Tuesday, August 2, 2011

Turkish Delight

Whilst we were preoccupied with our domestic political stupidity, something interesting happened in the Bosphorus: all of Turkey's senior military leaders resigned. Apparently this stems largely from an investigation and arrest of a number of senior military men who were involved in something that supposedly came close to a fifth military junta back in 2003 when the kinda-sorta-Islamist AK Party took political control. The Army says no-such-thing; that the planning was purely military and that the arrests - which include up to 200 people from the military, journos, academics, and various pundits - are a political witch hunt by the AKP.

The modern Turkish state pretty much begins in 1923 when the military, led by Kemal Ataturk, defenstrated the Sultanate. The Turkish armed forces are still probably the single most powerful faction in the country...but has the stress of the fight over Euro membership, the late corruption of the Army, and its conflict with the Islamists finally knocked the Army out of Turkish politics, or, at least, reduced it back to subordination to the Sublime Porte?

A non-secular Turkey is a big change in the politics of the Middle East...IF this is what this suggests. Feel free to speculate, discuss, or disparage.


  1. Turkey as the "Great Islamic Hope"?

  2. Depends on which way Turkey swings. If they go the same way as the Caliphate or Indonesia it would be a time of religious tolerance and fantastic business opportunities.

    If they go the more traditional Arab style, then look more toward Egypt as an example.

    Or they could go all in on nuttiness (why not, everybody else seems bent on doing it) and start looking more like Iran.

    I think there's reasonable hope that they'd go with the first route because the Turks are most definitely NOT Arabs and have a much different pre-muslim set of traditions.

  3. I don't know much about this, but it's better than a coup I guess?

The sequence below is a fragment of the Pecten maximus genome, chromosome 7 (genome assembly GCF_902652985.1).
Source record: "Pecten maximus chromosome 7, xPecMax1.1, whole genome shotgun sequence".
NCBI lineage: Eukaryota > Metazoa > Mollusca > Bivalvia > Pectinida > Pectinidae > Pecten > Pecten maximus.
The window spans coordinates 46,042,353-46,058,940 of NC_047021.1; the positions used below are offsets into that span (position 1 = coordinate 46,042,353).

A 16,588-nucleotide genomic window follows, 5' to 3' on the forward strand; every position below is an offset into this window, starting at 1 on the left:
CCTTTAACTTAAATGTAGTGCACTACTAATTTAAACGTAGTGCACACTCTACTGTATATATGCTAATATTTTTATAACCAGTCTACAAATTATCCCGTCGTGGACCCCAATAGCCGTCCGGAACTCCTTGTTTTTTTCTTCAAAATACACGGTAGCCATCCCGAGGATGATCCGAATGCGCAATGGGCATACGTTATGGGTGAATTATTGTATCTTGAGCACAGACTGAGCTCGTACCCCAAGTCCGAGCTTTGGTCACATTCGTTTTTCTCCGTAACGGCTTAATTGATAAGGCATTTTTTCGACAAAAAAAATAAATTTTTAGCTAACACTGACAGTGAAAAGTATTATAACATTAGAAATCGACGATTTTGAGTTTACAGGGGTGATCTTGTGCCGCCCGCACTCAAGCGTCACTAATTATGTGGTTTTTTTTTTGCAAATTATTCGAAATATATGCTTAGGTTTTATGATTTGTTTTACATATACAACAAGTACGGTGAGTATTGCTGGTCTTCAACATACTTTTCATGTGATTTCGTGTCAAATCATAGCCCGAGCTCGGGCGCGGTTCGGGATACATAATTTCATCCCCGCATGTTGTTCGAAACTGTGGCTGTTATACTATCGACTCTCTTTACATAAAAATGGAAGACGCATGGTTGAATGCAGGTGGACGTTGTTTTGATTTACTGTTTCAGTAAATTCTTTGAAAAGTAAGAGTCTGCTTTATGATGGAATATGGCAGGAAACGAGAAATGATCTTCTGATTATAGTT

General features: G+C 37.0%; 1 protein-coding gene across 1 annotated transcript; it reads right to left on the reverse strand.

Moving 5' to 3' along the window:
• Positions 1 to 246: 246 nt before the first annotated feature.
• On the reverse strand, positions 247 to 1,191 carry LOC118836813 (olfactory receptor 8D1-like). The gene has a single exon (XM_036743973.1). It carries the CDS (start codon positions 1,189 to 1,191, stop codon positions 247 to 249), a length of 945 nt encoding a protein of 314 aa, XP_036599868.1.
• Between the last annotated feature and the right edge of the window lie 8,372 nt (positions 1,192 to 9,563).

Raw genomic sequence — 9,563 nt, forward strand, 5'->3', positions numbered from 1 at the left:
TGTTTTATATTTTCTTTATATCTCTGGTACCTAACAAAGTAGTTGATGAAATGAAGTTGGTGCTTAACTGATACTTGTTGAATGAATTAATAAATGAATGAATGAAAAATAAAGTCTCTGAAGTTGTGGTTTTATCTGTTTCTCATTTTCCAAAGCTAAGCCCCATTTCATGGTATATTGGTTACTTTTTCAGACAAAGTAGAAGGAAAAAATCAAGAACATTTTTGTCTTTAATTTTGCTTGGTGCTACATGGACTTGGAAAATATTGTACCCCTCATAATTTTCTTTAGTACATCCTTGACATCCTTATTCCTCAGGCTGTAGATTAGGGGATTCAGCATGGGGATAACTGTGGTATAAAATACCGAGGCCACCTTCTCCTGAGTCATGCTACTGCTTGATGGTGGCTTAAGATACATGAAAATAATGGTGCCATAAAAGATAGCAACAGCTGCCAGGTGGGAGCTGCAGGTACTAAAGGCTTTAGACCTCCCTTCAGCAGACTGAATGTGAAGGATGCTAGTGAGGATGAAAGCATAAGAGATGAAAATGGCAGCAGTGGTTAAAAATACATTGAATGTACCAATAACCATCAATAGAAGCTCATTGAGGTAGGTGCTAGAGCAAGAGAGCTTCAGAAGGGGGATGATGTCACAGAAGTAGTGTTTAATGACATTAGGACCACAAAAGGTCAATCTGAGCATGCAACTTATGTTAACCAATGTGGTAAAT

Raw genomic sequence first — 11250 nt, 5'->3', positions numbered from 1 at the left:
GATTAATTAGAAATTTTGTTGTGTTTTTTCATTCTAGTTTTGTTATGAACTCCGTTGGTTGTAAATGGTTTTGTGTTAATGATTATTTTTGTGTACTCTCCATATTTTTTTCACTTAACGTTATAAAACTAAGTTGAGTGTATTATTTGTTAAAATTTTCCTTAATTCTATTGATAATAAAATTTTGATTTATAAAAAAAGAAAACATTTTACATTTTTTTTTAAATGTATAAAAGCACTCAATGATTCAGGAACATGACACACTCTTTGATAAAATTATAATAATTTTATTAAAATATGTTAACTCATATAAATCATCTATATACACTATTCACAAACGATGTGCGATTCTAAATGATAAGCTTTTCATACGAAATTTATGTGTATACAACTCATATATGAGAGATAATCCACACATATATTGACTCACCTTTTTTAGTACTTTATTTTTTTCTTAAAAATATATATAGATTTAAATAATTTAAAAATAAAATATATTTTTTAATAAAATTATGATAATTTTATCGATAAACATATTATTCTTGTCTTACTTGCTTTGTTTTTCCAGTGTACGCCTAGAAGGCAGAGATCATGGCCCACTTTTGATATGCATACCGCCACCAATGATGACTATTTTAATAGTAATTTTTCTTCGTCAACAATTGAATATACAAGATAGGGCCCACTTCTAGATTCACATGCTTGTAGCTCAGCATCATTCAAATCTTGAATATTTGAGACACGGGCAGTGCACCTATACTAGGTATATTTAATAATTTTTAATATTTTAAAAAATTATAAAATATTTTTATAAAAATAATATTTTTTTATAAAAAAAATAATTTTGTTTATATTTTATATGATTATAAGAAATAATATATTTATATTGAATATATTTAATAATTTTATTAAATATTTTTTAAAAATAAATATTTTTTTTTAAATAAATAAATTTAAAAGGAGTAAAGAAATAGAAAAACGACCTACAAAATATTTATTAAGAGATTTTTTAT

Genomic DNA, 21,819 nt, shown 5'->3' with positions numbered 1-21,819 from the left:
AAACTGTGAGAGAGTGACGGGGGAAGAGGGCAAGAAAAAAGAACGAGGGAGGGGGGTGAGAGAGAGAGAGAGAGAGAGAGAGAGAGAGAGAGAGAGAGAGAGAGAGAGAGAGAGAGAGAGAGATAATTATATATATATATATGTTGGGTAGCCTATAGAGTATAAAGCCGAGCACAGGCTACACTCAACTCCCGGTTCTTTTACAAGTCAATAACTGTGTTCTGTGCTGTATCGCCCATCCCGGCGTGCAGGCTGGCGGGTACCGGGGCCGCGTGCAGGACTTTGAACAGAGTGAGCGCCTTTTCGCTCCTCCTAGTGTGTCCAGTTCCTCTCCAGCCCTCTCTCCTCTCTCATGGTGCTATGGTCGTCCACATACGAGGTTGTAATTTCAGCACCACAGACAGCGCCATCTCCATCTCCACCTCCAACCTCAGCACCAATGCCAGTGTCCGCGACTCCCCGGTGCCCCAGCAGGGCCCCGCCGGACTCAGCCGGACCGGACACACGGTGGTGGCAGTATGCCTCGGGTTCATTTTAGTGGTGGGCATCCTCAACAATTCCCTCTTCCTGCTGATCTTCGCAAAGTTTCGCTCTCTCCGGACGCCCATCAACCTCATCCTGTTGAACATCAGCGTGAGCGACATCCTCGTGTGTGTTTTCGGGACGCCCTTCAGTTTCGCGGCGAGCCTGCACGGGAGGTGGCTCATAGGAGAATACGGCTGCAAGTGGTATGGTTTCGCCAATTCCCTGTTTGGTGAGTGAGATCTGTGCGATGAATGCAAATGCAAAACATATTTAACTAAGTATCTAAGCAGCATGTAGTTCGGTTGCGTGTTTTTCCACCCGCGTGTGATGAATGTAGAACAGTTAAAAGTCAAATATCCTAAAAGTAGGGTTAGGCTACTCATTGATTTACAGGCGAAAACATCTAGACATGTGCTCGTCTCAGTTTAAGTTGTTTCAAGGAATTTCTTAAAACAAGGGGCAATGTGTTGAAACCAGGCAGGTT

4. Pluto; Right now it looks more like Argentina after the fall of the Videla junta. The civilians are kicking the generals in the teeth because they can, and because the military has lost a lot of the respect it earned and kept since Kemal's time. But there does seem to be an element of secularist-vs-sectarian, too, and that probably isn't "good" for the whole idea of a sound, secular Turkey.

    Andy: Hard to tell. I think so, and yet, Turkey is unlike places like, say, Latin America where the caudillo relies on the Army stepping in to crush the liberals and peasants when they get out of line. For a long time the Army actually WAS the "liberals" - it represented a modernist, secular force that ti then built into Turkish politics. If this had been ten years ago I'd have said that anything that diminished the Army as a force in Turkish politics would be by nature bad for U.S. foreign policy in the region.

    Now, I'm not so sure.

    But I think it DOES suggest that the old consensus of the Army as the untouchable-guardian-of-the-Kemalist-secular-constitution may be breaking down...and that, in turn, implies a more volatile Turkey at a time when this damn region needs LESS volatile, not more...

  5. The alleged coup attempt supposedly took place back in 2003 when Erdogan first came to power. So the resignation (or forced resignation??) of these top military leaders now is probably due to their support of the jailed ones.

    Interesting that the new guy going into the top post of Army Commander and Deputy CofS, General Özel, is from the Gendarmes.

    I also wonder what if anything it has to do with the unrest and massacres in Syria. There is a significant population of Turkmen in Syria as they are the third largest ethnic group there. Many of those live in Hama and Homs where Assad has been cracking down and butchering his opposition.

    Hugh Pope, author of two books on Turkey and the Turkic world and who lives in Turkey, says that although they may go more Islamist he does not think that they will establish a super-theocracy similar to either the Iranian or Saudi models. Even without oil, or probably because they have no oil, they are a commercial giant. Turkish exports sell off the shelves as fast as they can be stocked not only in the Mideast, but also in Russia, Eastern Europe and the former Soviet Republics. Their products are also popular in China, but the Chinese are quickly learning to counterfeit them. Some Turkish banks charge interest, albeit a low rate, and some are interest-free Islamic banks (I always wondered how that works? ).

    But Pope warns that whatever happens in Ankara is usually echoed in the former Soviet Republics of Azerbaijan, Uzbekistan, Kazakhstan, Turkmenistan, Kyrgyztan, and Sinkiang Province in China.

    BTW, his books on Turkey are well worth the read.